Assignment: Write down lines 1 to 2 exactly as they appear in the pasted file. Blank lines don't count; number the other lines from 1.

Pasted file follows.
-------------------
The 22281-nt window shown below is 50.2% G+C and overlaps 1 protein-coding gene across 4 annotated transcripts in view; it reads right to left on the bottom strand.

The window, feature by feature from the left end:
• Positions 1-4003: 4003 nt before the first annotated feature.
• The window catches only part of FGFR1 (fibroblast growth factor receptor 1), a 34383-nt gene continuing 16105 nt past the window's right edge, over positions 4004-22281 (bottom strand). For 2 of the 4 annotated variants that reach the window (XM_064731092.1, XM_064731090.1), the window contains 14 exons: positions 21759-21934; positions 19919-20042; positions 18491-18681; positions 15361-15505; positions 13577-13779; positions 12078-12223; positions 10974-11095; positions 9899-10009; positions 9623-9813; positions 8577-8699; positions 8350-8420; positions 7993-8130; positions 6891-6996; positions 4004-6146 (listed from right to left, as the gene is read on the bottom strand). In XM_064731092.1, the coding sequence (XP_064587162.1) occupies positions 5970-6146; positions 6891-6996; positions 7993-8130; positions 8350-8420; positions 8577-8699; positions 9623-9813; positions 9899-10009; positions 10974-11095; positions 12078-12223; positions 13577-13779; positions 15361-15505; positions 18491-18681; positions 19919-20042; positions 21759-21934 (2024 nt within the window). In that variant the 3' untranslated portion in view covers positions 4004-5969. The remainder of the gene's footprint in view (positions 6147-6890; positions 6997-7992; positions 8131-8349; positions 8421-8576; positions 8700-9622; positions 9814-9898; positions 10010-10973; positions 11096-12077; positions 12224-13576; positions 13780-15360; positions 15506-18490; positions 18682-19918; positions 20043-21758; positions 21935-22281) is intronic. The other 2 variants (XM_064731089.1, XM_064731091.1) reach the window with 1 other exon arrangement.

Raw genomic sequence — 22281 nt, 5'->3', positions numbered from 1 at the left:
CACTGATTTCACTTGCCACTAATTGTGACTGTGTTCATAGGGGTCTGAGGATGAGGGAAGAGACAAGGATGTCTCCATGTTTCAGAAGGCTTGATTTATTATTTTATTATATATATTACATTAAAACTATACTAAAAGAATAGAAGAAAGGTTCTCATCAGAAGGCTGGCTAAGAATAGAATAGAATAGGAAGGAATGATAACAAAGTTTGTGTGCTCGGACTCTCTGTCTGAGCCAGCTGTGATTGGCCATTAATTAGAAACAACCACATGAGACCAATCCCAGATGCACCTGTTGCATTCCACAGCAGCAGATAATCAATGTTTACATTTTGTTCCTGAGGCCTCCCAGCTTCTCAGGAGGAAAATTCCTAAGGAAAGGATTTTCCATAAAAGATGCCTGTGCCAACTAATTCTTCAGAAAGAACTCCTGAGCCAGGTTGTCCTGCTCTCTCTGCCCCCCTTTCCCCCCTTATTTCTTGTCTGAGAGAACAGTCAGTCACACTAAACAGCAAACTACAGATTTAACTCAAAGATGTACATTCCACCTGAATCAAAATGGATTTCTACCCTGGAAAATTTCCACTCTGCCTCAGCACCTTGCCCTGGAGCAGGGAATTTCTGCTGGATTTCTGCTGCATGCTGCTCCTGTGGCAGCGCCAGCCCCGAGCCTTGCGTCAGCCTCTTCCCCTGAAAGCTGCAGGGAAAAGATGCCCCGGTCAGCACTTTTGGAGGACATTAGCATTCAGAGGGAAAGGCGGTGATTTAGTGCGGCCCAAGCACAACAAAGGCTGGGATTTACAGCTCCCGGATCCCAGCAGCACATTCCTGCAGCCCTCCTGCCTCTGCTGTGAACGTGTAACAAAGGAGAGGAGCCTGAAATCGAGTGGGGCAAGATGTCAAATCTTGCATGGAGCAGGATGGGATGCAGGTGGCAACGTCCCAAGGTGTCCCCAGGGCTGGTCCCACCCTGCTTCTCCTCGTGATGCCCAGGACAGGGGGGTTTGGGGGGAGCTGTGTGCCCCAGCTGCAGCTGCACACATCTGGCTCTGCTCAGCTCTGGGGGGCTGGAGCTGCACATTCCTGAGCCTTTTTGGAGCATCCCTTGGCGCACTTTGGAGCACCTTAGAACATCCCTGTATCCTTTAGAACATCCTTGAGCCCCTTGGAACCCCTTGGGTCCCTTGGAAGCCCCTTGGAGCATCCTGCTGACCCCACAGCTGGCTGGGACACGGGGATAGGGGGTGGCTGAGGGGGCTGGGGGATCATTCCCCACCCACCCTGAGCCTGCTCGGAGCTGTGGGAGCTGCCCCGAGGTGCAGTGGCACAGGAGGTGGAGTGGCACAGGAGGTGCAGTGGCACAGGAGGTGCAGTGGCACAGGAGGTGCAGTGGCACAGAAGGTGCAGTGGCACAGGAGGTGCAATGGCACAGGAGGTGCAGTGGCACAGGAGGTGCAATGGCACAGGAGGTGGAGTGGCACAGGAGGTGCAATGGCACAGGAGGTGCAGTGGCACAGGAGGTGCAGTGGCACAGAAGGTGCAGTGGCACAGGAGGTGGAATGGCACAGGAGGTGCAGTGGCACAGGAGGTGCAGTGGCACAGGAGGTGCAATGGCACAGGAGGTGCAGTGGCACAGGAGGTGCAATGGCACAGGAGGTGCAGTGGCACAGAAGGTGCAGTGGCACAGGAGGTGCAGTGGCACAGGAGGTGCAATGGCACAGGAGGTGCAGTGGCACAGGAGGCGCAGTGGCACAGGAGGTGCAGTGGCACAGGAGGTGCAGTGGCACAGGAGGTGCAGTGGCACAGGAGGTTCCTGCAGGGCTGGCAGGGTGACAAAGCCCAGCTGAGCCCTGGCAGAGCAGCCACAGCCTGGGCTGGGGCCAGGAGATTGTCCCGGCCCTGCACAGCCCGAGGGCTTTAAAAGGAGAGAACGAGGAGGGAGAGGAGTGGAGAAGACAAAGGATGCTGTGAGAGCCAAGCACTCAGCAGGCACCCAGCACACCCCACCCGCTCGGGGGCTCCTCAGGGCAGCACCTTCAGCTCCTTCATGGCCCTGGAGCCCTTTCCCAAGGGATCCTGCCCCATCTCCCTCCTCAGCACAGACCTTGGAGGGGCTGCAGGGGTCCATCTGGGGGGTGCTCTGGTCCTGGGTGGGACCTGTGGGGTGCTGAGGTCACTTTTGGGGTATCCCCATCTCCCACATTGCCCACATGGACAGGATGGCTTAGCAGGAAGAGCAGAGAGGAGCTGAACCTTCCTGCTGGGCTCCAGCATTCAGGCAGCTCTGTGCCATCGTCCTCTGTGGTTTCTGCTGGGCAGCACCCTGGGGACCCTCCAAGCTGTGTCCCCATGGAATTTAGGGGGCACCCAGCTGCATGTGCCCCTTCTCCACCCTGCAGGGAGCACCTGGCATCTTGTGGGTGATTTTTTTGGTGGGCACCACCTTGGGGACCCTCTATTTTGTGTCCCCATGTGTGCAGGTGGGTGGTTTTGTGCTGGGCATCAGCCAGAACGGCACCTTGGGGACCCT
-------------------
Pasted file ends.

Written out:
The 22281-nt window shown below is 50.2% G+C and overlaps 1 protein-coding gene across 4 annotated transcripts in view; it reads right to left on the bottom strand.

The window, feature by feature from the left end: